Along with Tongeren, Tournai is the oldest city in Belgium. Its history dates back to Roman times when it was called Tornacum. It was a stopping place on the road from Boulogne to Cologne. In the early Middle Ages, it came under possession of the Salian Franks. It was the capital of the Frankish Empire until Clovis moved the centre of power to Paris.
The rich history of Tournai can be seen in the city's architecture. Though it was badly damaged in World War I, the city can now again be seen in her original splendor thanks to careful restorations. The cathedral of Notre Dame de Tournai is a rare example of a cathedral with features of both Romanesque and Gothic architecture and the belfry is the oldest in the country. At the turn of the twenty-first century, the cathedral and the belfry have been jointly designated by UNESCO as a World Heritage Site. Like many cities in Belgium, Tournai has a Grand Place (Town Square) where you can relax and have a beer on the terrace of of one of the various cafés. Two of the oldest private houses in Europe, dating between the late twelfth century and the early thirteenth century, can be found on Rue Barre-St-Brice.
Every second Sunday of September, there is the Grande Procession, which has been held every year since the late eleventh century (with the exception of one year in the sixteenth century, when the iconoclasts destroyed the religious symbols of the city). Lundi Perdue (Lost Monday) is a tradition dating back seven hundred years; on this day families elect a "king" and have a traditional dinner consisting of rabbit.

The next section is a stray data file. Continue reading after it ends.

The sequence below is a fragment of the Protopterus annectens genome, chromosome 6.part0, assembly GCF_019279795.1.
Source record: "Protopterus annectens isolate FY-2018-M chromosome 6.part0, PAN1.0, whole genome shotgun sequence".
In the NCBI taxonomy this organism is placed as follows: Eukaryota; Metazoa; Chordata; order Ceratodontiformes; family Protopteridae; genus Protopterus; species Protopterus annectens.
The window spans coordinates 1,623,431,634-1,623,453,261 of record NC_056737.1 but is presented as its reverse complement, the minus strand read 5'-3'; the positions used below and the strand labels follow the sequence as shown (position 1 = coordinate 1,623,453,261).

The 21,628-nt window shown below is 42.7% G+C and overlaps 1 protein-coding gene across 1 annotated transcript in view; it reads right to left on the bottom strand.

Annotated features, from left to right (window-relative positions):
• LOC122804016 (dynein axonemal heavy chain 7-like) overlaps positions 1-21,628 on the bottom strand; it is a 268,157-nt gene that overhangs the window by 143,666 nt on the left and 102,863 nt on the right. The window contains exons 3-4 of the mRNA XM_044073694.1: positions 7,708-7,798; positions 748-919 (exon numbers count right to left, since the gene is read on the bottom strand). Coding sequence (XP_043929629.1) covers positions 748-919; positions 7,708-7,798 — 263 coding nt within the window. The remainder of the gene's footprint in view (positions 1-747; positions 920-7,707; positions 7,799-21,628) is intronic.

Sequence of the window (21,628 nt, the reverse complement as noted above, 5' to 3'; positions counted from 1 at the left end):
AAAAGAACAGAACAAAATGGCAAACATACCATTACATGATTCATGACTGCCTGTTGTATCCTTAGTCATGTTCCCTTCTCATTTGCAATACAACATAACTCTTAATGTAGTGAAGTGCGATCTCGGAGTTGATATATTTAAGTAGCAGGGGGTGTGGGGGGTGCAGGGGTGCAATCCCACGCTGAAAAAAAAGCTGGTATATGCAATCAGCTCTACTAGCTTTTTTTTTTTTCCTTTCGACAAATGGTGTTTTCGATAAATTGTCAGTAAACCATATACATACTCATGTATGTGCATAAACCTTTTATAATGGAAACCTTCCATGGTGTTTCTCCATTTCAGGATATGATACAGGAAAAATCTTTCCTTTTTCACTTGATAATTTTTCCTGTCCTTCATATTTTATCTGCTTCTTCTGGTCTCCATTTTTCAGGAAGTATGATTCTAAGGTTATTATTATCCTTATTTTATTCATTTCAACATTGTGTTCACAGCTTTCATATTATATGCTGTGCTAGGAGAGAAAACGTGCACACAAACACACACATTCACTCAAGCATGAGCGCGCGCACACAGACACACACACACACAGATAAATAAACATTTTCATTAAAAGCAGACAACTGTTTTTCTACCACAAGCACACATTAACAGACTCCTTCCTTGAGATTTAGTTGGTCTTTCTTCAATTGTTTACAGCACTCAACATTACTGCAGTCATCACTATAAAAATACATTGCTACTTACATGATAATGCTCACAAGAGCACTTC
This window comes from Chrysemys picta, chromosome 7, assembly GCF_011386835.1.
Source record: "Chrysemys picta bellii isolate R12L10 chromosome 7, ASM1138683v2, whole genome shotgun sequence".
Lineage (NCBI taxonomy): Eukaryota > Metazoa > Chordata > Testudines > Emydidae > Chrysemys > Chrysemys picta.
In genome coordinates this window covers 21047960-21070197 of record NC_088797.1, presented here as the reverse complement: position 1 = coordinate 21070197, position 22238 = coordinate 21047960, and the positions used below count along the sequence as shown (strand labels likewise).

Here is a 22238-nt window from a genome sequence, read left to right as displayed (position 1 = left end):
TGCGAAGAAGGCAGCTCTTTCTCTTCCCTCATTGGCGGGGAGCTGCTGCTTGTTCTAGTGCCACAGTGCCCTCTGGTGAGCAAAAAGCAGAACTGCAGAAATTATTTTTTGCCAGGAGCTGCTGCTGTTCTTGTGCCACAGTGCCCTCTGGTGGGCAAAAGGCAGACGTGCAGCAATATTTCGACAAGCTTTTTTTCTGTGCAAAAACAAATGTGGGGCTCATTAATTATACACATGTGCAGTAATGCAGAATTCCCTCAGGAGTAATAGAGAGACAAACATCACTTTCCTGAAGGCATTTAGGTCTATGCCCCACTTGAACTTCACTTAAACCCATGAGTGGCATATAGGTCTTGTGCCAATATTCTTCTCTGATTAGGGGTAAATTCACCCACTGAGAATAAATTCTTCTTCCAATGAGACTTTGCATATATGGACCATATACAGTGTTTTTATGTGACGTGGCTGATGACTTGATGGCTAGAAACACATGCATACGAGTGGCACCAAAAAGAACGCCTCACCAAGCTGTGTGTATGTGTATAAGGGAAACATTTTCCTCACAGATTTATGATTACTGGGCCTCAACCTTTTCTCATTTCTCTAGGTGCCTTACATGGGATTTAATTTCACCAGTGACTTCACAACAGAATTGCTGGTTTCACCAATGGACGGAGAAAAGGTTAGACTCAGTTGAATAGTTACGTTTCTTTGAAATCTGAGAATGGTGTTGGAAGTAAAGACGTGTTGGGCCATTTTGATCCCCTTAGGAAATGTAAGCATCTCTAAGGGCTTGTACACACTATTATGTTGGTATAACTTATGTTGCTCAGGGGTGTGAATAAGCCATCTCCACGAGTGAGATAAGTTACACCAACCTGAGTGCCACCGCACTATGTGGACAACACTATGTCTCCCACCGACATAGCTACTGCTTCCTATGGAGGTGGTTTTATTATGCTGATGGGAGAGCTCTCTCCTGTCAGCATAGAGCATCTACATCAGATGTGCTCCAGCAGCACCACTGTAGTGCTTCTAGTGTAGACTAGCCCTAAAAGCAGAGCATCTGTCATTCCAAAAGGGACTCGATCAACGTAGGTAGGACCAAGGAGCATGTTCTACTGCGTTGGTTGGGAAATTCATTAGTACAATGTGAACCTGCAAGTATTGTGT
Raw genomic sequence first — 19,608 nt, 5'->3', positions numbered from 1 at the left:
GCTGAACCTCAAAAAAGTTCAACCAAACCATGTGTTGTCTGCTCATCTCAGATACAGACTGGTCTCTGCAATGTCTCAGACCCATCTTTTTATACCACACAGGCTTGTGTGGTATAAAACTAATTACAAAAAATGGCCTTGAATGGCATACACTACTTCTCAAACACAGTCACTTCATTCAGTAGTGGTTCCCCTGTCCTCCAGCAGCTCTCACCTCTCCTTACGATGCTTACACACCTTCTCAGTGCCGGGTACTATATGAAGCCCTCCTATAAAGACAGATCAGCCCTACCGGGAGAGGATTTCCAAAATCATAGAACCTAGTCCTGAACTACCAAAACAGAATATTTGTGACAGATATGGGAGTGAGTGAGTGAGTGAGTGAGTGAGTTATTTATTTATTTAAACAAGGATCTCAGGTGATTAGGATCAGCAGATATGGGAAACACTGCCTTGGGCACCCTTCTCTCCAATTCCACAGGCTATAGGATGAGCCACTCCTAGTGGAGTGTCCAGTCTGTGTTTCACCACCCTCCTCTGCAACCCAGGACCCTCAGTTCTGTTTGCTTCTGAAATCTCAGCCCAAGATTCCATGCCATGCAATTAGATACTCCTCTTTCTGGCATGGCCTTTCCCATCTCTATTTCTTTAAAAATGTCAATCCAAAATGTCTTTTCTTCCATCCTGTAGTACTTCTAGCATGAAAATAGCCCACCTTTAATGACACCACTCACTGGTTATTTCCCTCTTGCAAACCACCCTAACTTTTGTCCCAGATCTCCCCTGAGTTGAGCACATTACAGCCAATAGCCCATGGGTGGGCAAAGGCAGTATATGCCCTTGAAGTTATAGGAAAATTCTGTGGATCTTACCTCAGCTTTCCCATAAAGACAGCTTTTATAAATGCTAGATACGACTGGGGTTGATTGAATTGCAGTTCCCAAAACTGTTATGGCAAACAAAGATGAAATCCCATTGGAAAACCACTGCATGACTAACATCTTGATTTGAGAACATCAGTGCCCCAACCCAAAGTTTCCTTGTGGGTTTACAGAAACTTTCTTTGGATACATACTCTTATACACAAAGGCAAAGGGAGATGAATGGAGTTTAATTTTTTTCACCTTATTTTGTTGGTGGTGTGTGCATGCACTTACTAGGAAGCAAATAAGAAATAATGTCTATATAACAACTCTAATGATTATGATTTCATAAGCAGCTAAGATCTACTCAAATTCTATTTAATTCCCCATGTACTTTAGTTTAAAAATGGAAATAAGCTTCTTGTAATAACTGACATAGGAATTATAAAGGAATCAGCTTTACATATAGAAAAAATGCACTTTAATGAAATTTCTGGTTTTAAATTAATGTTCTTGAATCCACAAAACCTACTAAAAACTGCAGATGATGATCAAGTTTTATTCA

Some famous people born in Tournai include Clovis, King of the Franks; Rogier van der Weyden, Flemish painter of the fifteenth century; and Georges Rodenbach, symbolist writer of Bruges-la-Morte.
There are various accommodation options, including limited options for Tournai hostels. As in most of Western Europe, accommodation can be quite pricey.
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